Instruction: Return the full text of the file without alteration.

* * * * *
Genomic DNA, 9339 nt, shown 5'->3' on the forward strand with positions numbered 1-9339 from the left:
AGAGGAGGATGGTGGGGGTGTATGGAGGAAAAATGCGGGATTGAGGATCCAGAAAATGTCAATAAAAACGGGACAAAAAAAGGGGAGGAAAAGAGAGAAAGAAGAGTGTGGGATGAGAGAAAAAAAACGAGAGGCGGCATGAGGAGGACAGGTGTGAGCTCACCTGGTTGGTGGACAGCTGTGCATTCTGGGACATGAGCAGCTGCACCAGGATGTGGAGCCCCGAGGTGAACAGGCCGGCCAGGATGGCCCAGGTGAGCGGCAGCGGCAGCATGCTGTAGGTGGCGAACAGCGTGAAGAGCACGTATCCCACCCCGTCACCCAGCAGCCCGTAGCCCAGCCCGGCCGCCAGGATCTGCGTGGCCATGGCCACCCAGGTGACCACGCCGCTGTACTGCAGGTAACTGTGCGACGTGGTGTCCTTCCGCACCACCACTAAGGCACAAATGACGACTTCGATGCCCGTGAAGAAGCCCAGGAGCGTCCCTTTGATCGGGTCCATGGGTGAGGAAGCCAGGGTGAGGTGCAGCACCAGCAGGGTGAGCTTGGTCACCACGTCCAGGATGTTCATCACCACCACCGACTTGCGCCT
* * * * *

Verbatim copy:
Genomic DNA, 9339 nt, shown 5'->3' on the forward strand with positions numbered 1-9339 from the left:
AGAGGAGGATGGTGGGGGTGTATGGAGGAAAAATGCGGGATTGAGGATCCAGAAAATGTCAATAAAAACGGGACAAAAAAAGGGGAGGAAAAGAGAGAAAGAAGAGTGTGGGATGAGAGAAAAAAAACGAGAGGCGGCATGAGGAGGACAGGTGTGAGCTCACCTGGTTGGTGGACAGCTGTGCATTCTGGGACATGAGCAGCTGCACCAGGATGTGGAGCCCCGAGGTGAACAGGCCGGCCAGGATGGCCCAGGTGAGCGGCAGCGGCAGCATGCTGTAGGTGGCGAACAGCGTGAAGAGCACGTATCCCACCCCGTCACCCAGCAGCCCGTAGCCCAGCCCGGCCGCCAGGATCTGCGTGGCCATGGCCACCCAGGTGACCACGCCGCTGTACTGCAGGTAACTGTGCGACGTGGTGTCCTTCCGCACCACCACTAAGGCACAAATGACGACTTCGATGCCCGTGAAGAAGCCCAGGAGCGTCCCTTTGATCGGGTCCATGGGTGAGGAAGCCAGGGTGAGGTGCAGCACCAGCAGGGTGAGCTTGGTCACCACGTCCAGGATGTTCATCACCACCACCGACTTGCGCCT